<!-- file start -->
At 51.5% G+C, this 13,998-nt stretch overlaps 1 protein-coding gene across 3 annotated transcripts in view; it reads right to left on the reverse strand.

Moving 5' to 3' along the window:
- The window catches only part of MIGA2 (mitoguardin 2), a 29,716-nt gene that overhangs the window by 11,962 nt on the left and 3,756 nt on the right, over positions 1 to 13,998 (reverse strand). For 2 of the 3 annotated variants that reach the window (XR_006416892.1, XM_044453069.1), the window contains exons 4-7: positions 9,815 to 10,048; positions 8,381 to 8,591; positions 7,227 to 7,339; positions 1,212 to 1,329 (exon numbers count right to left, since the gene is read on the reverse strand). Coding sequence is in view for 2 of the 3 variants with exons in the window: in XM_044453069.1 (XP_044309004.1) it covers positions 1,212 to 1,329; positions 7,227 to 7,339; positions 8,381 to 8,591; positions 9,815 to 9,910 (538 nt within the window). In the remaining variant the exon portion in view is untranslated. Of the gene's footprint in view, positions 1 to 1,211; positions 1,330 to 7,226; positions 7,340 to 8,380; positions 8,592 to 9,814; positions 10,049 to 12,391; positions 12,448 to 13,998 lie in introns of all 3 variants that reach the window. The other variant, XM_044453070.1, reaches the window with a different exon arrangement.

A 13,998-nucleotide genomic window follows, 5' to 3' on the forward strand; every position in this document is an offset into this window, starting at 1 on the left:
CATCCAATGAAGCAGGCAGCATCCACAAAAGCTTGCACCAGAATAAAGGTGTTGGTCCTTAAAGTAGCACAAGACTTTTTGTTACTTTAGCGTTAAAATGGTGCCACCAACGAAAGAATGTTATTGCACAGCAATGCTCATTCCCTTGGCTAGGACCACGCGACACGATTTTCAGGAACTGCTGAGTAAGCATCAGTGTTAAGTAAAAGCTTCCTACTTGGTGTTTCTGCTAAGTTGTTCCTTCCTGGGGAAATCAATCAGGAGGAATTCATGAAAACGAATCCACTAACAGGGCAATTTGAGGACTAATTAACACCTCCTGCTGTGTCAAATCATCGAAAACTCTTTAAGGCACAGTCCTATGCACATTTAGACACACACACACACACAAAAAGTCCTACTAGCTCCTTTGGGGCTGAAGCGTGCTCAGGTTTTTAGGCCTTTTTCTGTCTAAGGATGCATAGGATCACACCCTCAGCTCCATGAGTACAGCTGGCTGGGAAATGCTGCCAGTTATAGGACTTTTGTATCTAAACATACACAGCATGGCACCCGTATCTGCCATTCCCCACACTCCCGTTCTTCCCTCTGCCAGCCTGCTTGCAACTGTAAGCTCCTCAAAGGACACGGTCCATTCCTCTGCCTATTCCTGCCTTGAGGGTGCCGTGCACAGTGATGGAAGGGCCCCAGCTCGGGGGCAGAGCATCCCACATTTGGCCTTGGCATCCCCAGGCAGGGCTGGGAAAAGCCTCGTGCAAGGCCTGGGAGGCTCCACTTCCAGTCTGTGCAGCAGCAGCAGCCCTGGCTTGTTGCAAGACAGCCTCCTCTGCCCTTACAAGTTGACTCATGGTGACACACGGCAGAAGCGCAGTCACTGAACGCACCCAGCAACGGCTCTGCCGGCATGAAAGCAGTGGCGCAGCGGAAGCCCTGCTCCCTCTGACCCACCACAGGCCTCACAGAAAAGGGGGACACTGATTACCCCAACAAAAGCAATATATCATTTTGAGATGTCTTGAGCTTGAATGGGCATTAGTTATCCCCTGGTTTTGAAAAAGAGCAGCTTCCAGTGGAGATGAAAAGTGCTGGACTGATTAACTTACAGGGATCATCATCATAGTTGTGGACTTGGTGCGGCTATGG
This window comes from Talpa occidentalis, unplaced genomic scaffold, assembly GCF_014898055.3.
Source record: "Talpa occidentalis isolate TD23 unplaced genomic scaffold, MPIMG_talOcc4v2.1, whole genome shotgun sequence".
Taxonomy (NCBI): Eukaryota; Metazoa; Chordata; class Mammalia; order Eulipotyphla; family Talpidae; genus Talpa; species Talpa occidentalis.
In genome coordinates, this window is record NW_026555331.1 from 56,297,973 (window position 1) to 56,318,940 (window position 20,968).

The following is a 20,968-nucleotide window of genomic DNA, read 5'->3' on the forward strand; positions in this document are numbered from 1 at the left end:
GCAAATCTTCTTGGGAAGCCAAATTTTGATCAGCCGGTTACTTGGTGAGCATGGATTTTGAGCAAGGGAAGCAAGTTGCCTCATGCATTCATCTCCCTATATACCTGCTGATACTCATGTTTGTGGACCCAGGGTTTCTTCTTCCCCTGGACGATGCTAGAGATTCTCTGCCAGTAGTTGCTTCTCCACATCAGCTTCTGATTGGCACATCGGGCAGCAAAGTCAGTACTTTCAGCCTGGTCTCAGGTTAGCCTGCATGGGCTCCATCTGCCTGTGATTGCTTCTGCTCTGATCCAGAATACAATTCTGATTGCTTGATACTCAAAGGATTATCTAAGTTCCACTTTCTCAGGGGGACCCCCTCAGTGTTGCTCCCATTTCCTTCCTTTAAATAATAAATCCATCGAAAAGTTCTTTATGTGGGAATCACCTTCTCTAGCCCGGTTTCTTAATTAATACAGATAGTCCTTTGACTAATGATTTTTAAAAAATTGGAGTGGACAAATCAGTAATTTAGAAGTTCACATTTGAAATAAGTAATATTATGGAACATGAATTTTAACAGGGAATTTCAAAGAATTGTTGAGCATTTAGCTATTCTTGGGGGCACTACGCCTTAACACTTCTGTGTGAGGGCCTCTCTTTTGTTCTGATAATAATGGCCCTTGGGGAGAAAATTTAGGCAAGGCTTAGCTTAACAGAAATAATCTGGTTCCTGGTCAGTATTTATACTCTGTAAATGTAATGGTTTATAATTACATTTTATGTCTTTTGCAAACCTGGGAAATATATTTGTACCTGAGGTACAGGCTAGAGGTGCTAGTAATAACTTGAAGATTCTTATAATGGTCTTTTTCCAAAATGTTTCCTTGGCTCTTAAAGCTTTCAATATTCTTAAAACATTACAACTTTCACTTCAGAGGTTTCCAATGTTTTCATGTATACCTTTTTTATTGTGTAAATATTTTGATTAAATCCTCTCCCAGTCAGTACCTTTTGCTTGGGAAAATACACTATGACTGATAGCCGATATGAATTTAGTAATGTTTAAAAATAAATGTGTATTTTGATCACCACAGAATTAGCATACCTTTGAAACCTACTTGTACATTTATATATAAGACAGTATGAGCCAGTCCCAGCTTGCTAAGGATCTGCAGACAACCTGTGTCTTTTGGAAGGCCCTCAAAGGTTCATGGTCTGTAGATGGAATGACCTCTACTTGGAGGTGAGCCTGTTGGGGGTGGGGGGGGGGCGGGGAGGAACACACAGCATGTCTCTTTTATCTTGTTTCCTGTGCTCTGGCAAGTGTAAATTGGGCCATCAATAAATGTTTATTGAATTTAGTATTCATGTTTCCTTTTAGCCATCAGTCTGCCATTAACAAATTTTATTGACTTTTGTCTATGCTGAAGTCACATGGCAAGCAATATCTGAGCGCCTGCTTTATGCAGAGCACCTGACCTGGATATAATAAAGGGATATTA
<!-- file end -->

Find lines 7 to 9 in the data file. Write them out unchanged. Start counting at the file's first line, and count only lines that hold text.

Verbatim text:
Source record: "Talpa occidentalis isolate TD23 unplaced genomic scaffold, MPIMG_talOcc4v2.1, whole genome shotgun sequence".
Taxonomy (NCBI): Eukaryota; Metazoa; Chordata; class Mammalia; order Eulipotyphla; family Talpidae; genus Talpa; species Talpa occidentalis.
In genome coordinates, this window is record NW_026555331.1 from 56,297,973 (window position 1) to 56,318,940 (window position 20,968).